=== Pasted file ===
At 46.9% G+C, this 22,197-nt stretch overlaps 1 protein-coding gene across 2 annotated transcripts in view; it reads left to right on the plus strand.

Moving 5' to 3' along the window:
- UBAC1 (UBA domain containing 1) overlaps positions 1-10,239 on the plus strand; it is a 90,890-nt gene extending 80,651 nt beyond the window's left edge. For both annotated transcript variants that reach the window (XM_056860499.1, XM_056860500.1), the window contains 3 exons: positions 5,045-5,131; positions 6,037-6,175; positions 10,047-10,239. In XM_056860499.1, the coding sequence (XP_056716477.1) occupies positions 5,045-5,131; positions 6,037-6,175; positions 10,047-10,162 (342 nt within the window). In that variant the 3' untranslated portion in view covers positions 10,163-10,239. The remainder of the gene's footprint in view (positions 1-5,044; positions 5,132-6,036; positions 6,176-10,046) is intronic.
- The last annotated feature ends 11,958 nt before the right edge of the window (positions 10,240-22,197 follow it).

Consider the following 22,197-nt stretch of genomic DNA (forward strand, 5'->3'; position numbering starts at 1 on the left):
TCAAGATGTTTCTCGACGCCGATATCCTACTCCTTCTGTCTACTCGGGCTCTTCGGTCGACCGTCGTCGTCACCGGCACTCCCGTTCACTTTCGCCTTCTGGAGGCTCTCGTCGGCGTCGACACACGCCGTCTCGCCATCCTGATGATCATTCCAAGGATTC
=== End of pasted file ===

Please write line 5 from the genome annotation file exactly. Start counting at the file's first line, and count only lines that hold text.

Consider the following 22,197-nt stretch of genomic DNA (forward strand, 5'->3'; position numbering starts at 1 on the left):